Antibiotics have been beneficial for human and animal health. However, an excessive use in livestock and a deficient management of the carcasses that are deposited in supplementary feeding sites can lead to adverse effects in the scavengers that ingest them, as some antibiotics can have adverse impacts on vultures.
In his paper P. Gómez-Ramírez and his collaborators studied the incidence of antibiotics in a supplementary feeding site established to support an endangered population of Cinereous vultures (Aegypius monachus) in south-eastern Portugal. In this study they analysed 87 samples of liver, muscle and kidney from 7 goats and 25 sheep disposed in the supplementary feeding site, all of which, according to a questionnaire filled in by the respective livestock farmers, had not been treated with antibiotics.
However, they found residues (in very low concentrations) in 29% of the samples. Antibiotics were more frequent in goats (42.9%) than in sheep (24.2%), and oxytetracycline and trimethoprim were the most common (both 13.8%). Oxytetracycline, the most common antibiotic for livestock in Portugal, showed the highest concentration (1452.68 ng g−1). You can download the paper below.
While the doses of antibiotics found in this case can not cause death to the cinereous vultures, chronic exposure may have unknown health consequences. And if vultures are exposed to these low doses in supplementary feeding sites – where food is strictly screened and safety protocols are followed, then the probability of exposure elsewhere is probably even higher.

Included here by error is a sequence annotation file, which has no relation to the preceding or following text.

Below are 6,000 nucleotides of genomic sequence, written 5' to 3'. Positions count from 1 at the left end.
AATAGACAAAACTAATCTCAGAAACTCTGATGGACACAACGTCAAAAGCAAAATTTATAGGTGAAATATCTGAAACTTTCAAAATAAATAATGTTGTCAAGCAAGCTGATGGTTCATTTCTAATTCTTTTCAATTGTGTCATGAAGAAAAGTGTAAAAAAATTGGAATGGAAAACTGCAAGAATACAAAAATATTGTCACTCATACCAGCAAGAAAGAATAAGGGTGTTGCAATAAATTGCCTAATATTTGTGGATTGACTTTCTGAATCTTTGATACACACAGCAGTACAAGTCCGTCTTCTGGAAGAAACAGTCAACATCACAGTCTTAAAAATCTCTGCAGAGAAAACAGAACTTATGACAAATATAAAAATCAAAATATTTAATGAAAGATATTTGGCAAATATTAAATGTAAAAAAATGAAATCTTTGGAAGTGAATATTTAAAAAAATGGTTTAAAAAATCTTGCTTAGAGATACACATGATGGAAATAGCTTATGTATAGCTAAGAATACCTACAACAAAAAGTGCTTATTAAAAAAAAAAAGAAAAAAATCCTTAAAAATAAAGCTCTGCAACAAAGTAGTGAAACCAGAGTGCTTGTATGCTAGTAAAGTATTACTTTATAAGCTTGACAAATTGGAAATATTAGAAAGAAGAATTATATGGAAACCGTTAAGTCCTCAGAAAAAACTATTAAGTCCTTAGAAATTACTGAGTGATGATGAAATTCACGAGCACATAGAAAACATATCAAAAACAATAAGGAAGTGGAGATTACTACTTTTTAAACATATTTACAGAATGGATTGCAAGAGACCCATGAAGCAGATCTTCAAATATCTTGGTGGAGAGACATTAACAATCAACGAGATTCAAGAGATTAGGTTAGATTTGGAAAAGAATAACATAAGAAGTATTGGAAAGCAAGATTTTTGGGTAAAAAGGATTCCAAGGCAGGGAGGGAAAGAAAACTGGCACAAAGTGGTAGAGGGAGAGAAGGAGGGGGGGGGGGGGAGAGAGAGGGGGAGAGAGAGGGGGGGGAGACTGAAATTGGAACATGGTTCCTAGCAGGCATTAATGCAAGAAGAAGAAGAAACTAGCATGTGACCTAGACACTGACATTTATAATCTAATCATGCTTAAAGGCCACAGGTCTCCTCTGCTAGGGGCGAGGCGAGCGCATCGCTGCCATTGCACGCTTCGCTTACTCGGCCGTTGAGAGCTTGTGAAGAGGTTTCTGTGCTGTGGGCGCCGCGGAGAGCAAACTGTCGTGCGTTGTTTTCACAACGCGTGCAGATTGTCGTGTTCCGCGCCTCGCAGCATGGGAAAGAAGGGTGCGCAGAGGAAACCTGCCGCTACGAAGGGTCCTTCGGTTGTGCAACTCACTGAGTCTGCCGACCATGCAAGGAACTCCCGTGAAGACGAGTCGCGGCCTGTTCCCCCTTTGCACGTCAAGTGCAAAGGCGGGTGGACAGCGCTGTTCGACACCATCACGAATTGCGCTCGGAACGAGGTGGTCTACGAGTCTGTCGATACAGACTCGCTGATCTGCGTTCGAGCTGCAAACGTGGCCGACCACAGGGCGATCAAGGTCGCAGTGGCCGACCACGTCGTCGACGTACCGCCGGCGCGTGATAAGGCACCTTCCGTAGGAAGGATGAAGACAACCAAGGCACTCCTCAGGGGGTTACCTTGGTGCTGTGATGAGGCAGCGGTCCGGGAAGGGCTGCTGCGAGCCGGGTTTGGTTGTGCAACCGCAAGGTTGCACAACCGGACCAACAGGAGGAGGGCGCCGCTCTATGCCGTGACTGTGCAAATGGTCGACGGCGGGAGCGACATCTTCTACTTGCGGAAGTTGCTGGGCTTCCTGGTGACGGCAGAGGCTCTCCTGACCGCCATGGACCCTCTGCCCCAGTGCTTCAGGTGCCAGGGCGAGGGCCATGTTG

it is also interesting that screening questionnaires were not enough to prevent exposure to these antibiotics – either due to omissions, or inadequate forms. This lays the ground for the possibility that other vet drugs far more toxic to vultures do appear in supplementary feeding sites.
The issue of veterinary drugs is one that the VCF is paying attention. We are leading the calls to ban vet diclofenac in Spain and preventing its authorisation in Portugal – please sign this petition here if you have not done so: http://www.banvetdiclofenac.com/it/actua-2/
Diclofenac is an anti-inflammatory vet drug that is lethal to vultures. We also advocate more comprehensive toxicity tests for any new vet drugs being considered for approval, including on scavengers, while we welcome research that analyses the prevalence – and the relative toxicity of inflammatory drugs in the market.
Vultures do consume carcasses of domestic livestock, in a commensal and mutually beneficial system to all, but we need to make sure that vet drugs being used do not pose any significant threat to them.
Photo: Bruno Berthémy/VCF
Antibiotics in carcasses in supplementary feeding of endangered vultures Gomez-Ramirez et al. 2018. Develop QuECH Adobe Acrobat Document 302.1 KB Download